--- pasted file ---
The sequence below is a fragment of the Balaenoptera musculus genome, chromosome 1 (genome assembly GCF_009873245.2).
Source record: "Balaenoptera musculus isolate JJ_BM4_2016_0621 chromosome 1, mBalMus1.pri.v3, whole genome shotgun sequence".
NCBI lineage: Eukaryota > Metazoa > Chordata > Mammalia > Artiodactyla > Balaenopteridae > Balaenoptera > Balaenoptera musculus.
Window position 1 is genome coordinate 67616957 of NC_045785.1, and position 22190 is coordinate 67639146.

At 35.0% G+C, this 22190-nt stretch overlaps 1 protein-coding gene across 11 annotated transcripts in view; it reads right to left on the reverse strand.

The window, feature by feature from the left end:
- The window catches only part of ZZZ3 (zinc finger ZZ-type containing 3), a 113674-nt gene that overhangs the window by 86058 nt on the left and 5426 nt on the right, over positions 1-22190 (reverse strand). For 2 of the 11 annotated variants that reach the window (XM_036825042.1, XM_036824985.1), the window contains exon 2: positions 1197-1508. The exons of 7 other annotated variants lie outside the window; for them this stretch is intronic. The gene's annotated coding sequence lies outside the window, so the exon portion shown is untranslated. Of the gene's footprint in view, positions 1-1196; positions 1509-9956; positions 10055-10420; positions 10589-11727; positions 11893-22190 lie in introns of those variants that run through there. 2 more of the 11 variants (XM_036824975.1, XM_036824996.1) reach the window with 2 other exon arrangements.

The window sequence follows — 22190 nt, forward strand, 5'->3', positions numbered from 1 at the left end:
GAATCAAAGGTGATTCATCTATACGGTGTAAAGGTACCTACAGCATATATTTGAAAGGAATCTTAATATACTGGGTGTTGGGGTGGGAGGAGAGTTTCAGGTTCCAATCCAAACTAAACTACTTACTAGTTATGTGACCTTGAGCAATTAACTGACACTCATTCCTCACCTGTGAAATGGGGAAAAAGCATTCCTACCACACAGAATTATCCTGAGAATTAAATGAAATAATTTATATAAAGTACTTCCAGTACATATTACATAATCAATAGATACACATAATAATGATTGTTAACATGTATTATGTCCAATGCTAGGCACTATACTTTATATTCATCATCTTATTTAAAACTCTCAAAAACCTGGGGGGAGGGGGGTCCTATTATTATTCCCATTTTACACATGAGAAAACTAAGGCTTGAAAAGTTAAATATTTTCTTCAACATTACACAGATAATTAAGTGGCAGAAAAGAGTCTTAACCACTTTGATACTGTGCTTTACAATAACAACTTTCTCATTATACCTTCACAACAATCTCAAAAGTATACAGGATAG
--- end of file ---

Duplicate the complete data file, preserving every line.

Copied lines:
The sequence below is a fragment of the Balaenoptera musculus genome, chromosome 1 (genome assembly GCF_009873245.2).
Source record: "Balaenoptera musculus isolate JJ_BM4_2016_0621 chromosome 1, mBalMus1.pri.v3, whole genome shotgun sequence".
NCBI lineage: Eukaryota > Metazoa > Chordata > Mammalia > Artiodactyla > Balaenopteridae > Balaenoptera > Balaenoptera musculus.
Window position 1 is genome coordinate 67616957 of NC_045785.1, and position 22190 is coordinate 67639146.

At 35.0% G+C, this 22190-nt stretch overlaps 1 protein-coding gene across 11 annotated transcripts in view; it reads right to left on the reverse strand.

The window, feature by feature from the left end:
- The window catches only part of ZZZ3 (zinc finger ZZ-type containing 3), a 113674-nt gene that overhangs the window by 86058 nt on the left and 5426 nt on the right, over positions 1-22190 (reverse strand). For 2 of the 11 annotated variants that reach the window (XM_036825042.1, XM_036824985.1), the window contains exon 2: positions 1197-1508. The exons of 7 other annotated variants lie outside the window; for them this stretch is intronic. The gene's annotated coding sequence lies outside the window, so the exon portion shown is untranslated. Of the gene's footprint in view, positions 1-1196; positions 1509-9956; positions 10055-10420; positions 10589-11727; positions 11893-22190 lie in introns of those variants that run through there. 2 more of the 11 variants (XM_036824975.1, XM_036824996.1) reach the window with 2 other exon arrangements.

The window sequence follows — 22190 nt, forward strand, 5'->3', positions numbered from 1 at the left end:
GAATCAAAGGTGATTCATCTATACGGTGTAAAGGTACCTACAGCATATATTTGAAAGGAATCTTAATATACTGGGTGTTGGGGTGGGAGGAGAGTTTCAGGTTCCAATCCAAACTAAACTACTTACTAGTTATGTGACCTTGAGCAATTAACTGACACTCATTCCTCACCTGTGAAATGGGGAAAAAGCATTCCTACCACACAGAATTATCCTGAGAATTAAATGAAATAATTTATATAAAGTACTTCCAGTACATATTACATAATCAATAGATACACATAATAATGATTGTTAACATGTATTATGTCCAATGCTAGGCACTATACTTTATATTCATCATCTTATTTAAAACTCTCAAAAACCTGGGGGGAGGGGGGTCCTATTATTATTCCCATTTTACACATGAGAAAACTAAGGCTTGAAAAGTTAAATATTTTCTTCAACATTACACAGATAATTAAGTGGCAGAAAAGAGTCTTAACCACTTTGATACTGTGCTTTACAATAACAACTTTCTCATTATACCTTCACAACAATCTCAAAAGTATACAGGATAG